SLC Mayor Erin Mendenhall wants to give herself a hefty raise. Here’s what Tribune readers are saying.

The adjustment, if approved, would give the mayor and Salt Lake City Council members a 26% pay increase.

(Trent Nelson | The Salt Lake Tribune) Salt Lake City Mayor Erin Mendenhall during a meeting about the proposed downtown sports and entertainment district on Tuesday, May 7, 2024

Mayor Erin Mendenhall wants to give herself a raise, and Salt Lake Tribune readers are abuzz with thoughts on her proposal.

City Council members are considering an adjustment that would give the mayor and themselves a 26% pay increase in the upcoming budget. If approved, Mendenhall’s annual pay would jump from about $168,000 to nearly $212,000. Salaries for part-time council members would increase from about $42,000 to roughly $53,000.

Salt Lake City Council spokesperson Whitney González Fernández said a city ordinance requires that council member salaries be tied to the mayor’s salary. Because Mendenhall is proposing an increase for herself, it automatically triggers a proposal to increase council salaries.

Mendenhall’s spokesperson, Andrew Wittenberg, said in a statement that residents would not feel a financial impact from the mayor’s raise.

“This compensation adjustment addresses a pay disparity both in comparison to cities and towns in the state and within Salt Lake City Corp.,” he said. “This position has not received a market rate adjustment in at least 10 years.”

The proposal spurred hundreds of comments that spanned social media and sltrib.com. Here’s what readers are saying:

One sltrib.com commenter joked that the mayor “must be trying to buy her first two-room apartment in Salt Lake City.”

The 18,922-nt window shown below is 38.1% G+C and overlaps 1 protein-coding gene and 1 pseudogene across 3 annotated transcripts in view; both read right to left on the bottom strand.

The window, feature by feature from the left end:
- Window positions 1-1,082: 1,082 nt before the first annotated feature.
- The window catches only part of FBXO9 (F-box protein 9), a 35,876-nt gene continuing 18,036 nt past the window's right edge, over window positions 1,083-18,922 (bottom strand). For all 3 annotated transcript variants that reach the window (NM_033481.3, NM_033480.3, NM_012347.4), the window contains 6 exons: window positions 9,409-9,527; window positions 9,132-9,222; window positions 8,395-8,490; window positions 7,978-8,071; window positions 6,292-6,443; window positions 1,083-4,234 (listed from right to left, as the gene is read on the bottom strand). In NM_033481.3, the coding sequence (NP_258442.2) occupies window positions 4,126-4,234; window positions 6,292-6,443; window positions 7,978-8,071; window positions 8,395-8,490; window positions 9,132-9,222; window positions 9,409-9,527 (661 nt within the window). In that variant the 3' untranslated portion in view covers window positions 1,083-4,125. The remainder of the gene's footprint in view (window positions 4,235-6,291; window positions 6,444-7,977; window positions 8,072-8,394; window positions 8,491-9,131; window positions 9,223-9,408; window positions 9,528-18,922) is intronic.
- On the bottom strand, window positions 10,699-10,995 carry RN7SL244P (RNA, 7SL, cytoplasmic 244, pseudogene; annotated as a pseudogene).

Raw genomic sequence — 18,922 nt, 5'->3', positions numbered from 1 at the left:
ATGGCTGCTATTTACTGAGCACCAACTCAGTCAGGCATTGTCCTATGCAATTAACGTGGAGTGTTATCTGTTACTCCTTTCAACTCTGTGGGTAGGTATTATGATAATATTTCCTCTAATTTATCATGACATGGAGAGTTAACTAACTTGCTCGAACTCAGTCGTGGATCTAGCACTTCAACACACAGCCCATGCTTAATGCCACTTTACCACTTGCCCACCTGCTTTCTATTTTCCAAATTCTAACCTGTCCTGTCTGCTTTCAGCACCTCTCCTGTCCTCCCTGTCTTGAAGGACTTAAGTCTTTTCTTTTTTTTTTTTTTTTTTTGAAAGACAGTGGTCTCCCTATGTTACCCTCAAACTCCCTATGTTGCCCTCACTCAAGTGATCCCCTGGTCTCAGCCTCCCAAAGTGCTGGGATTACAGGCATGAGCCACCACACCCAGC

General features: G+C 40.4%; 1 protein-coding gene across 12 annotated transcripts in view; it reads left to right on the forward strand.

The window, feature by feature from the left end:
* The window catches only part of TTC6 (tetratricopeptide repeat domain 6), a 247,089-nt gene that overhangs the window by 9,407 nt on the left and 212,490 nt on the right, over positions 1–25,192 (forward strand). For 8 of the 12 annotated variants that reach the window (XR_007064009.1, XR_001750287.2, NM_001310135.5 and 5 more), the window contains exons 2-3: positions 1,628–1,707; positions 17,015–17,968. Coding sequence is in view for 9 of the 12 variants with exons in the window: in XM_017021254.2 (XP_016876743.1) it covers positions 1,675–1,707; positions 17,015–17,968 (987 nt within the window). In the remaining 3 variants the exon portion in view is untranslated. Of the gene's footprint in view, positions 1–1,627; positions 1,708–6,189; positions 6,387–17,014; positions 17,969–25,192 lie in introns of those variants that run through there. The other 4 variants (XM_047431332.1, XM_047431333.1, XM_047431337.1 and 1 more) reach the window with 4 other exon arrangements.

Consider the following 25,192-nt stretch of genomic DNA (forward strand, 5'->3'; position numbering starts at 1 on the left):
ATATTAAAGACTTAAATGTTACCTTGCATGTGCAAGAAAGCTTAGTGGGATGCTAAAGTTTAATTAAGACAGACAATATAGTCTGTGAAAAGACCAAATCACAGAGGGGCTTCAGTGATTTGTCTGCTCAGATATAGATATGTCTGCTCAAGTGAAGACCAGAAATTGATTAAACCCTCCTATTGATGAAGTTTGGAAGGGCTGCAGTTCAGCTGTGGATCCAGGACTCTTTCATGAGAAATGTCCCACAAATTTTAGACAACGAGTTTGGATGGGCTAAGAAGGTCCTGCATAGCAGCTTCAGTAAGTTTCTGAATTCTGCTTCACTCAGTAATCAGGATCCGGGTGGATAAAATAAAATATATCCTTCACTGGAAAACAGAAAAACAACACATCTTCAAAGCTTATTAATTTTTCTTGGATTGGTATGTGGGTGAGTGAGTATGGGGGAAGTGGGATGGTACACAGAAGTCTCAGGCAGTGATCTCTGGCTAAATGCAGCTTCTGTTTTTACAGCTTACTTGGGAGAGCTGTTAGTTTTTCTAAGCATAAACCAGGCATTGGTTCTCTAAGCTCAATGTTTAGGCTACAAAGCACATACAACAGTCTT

Another chimed in: “Come on, Erin. We’re having a hard enough time making ends meet, let alone giving you an extra $44,000 each year. That raise alone is about what an average middle-class worker earns. Get reasonable. The president earns $400,000 annually. You only ‘manage’ one city and expect to get over half of what POTUS earns?”

Some commenters agreed with the proposal, however, saying mayors of other large cities already make more than Mendenhall does, and that the position she holds is a “thankless job.”

“She’s doing a great job,” one user wrote. “SLC is vibrant and on the go due to her leadership. She shouldn’t be paid less than her Cabinet.”

On the Tribune’s Instagram account, one user was “shocked to see how much city officials make.”

“I don’t agree with her Cabinet making more than her, so some adjustment must be made,” the commenter wrote. “But if we are going to pay our elected officials and their Cabinets six figures, it’s time to create a universal income for those who struggle to escape poverty. If she’s willing to bring pay up to equal levels, let’s do this across the board.”

Commentary on the proposal wasn’t contained to social media or The Tribune’s website. At Tuesday night’s council meeting, one commenter called the mayor’s proposal “extremely greedy.”

“I know you don’t think you deserve more funding for doing absolutely nothing while some of your constituents work minimum wage of $7.25 an hour and sometimes even less than that,” Ryleigh Hewlett told the council. “The mayor is suggesting over $200,000 a year which is way more than our teachers make, some doctors make.”

Another public comment period for the potential salary increases is scheduled for June 4.